Justia Criminal Law Opinion Summaries

by
Roberts beat his girlfriend with a belt, was apprehended several weeks later, and gave a false name. The District Attorney was unable to locate the complaining witness before trial; the court denied a motion to exclude statements she made on the day of the event. A potential juror’s sister was a paralegal in the public defender’s office. Defense counsel knew her. The prosecutor exercised a peremptory challenge to that juror, the only African American potential juror. Defendant unsuccessfully objected on the ground that the peremptory challenge was racially motivated. There was testimony about a previous domestic violence incident. Convicted of inflicting corporal injury on an intimate partner and giving a false name to a police officer, Roberts was acquitted of assault likely to cause great bodily injury. The judge applied an enhancement for committing the crimes while released on bail. Roberts was granted probation, with a condition that he serve one year in county jail.The court of appeal affirmed, rejecting arguments that a missing portion of the reporter’s transcript prevented a meaningful review of Roberts's claim that the prosecutor exercised a race-based peremptory challenge; concerning the alleged admission of hearsay and a response Roberts gave to an officer’s question while in custody; concerning alleged misconduct by the prosecutor in closing argument; and concerning the imposition of fines and fees without a hearing to determine his ability to pay. View "People v. Roberts" on Justia Law

by
The Fourth Circuit affirmed the district court's denial of Defendant Buzzard and Martin's motions to suppress evidence found when police searched a car they occupied. Given the totality of the circumstances, the court concluded that the officers' question asking whether there was anything illegal in the vehicle related to officer safety and was therefore related to the traffic stop's mission. In any event, the court concluded that the officer's question did not extend the stop by even a second.The court also affirmed the district court's denial of Martin's motion for acquittal at trial and the revocation of his term of supervised release at sentencing. The court concluded that the evidence was more than sufficient for the jury to conclude that Martin possessed the guns. Furthermore, because Martin's challenge to the revocation of his prior term of supervised release is based entirely on his assertion that there was no substantial evidence for his conviction, the court likewise affirmed that decision. View "United States v. Buzzard" on Justia Law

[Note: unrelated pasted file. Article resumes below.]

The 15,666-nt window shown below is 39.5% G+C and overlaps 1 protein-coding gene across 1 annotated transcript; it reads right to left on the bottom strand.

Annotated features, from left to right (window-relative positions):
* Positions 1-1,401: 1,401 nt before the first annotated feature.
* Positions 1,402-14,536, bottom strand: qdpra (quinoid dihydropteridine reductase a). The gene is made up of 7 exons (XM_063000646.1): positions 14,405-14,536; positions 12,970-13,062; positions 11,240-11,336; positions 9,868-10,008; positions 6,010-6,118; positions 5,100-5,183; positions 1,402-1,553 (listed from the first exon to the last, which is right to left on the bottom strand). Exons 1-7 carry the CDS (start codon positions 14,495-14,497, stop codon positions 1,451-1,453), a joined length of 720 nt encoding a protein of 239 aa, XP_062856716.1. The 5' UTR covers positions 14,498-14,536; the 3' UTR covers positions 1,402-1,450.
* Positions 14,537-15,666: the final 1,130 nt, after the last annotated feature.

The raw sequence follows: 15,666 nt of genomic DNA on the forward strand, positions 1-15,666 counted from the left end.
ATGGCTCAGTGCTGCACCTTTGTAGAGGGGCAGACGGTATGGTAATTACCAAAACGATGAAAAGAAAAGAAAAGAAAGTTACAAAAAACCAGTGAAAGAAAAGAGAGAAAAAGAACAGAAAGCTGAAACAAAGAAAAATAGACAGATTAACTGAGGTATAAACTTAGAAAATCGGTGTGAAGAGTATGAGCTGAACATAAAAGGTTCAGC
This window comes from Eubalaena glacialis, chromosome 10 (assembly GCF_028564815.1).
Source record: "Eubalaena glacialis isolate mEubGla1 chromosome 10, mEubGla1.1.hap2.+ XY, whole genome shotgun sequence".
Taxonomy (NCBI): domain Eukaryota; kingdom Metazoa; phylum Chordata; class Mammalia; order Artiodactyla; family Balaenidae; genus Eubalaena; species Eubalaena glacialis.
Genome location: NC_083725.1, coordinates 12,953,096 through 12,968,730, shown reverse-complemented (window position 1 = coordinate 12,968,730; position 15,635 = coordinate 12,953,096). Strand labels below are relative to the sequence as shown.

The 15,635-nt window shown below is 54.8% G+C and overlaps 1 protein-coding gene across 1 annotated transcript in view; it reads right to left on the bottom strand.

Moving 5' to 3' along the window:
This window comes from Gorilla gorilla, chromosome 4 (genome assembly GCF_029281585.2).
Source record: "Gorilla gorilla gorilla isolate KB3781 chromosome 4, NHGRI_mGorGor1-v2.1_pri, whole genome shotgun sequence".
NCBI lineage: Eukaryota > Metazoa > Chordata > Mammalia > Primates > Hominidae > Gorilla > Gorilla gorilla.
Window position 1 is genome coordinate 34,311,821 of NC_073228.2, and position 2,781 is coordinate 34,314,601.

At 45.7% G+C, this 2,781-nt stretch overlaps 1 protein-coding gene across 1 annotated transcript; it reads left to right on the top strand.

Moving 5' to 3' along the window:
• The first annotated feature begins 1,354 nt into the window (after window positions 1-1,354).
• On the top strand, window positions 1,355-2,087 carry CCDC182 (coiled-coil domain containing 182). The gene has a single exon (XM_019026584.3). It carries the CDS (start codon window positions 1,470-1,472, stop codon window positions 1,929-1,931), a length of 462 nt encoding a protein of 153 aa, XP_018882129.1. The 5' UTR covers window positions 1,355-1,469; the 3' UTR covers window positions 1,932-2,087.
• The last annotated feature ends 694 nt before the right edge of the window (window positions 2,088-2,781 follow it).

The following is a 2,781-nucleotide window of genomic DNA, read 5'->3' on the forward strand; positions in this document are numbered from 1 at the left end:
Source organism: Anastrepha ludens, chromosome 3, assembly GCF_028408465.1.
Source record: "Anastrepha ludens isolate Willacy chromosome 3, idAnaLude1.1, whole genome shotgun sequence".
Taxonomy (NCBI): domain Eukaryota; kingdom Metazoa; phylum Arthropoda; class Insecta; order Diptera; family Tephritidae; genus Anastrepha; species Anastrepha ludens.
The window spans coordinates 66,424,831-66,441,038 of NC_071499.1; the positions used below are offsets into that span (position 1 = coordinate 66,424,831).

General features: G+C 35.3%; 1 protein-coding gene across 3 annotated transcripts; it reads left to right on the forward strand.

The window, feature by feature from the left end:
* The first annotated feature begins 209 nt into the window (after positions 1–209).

by
The Ninth Circuit affirmed defendant's conviction on one count of making false statements to a government official, vacated her convictions on two counts of assault within the territorial jurisdiction of the United States, and remanded for a new trial on the assault counts and for resentencing on the false-statements count. Defendant's convictions stemmed from a physical altercation with her boyfriend. Defendant claimed self-defense at trial, testifying that she feared for her life when she swung the rebar and knocked her boyfriend unconscious. In its rebuttal case, the Government presented evidence that, roughly two years before the charged assault, defendant assaulted her stepmother and sister on separate occasions.The panel concluded that sufficient evidence supported defendant's conviction for making false statements to a government official (Count 3) where a rational juror could infer from the circumstantial evidence presented that defendant knew it was unlawful to lie to the FBI at the time she lied. The panel also concluded that evidence of defendant's prior incidents was inadmissible under Federal Rule of Evidence 404, thus entitling her to a new trial on Counts 1 and 2. The panel explained that, although defendant's testimony may have opened the door to general reputation or opinion testimony about her propensity for violence under Rule 405(a), she did not open the door to detailed descriptions of specific instances of conduct that were completely unrelated to her boyfriend to show that she has a propensity for violence under Rule 405(b). The panel also explained that evidence of a prior incident is not admissible to prove a person's character in order to show that on a particular occasion the person acted in accordance with character. Furthermore, the prior incidents do not establish either defendant's motive or intent to commit the charged assault. Finally, the admission of this erroneous "other acts" evidence was not harmless. View "United States v. Charley" on Justia Law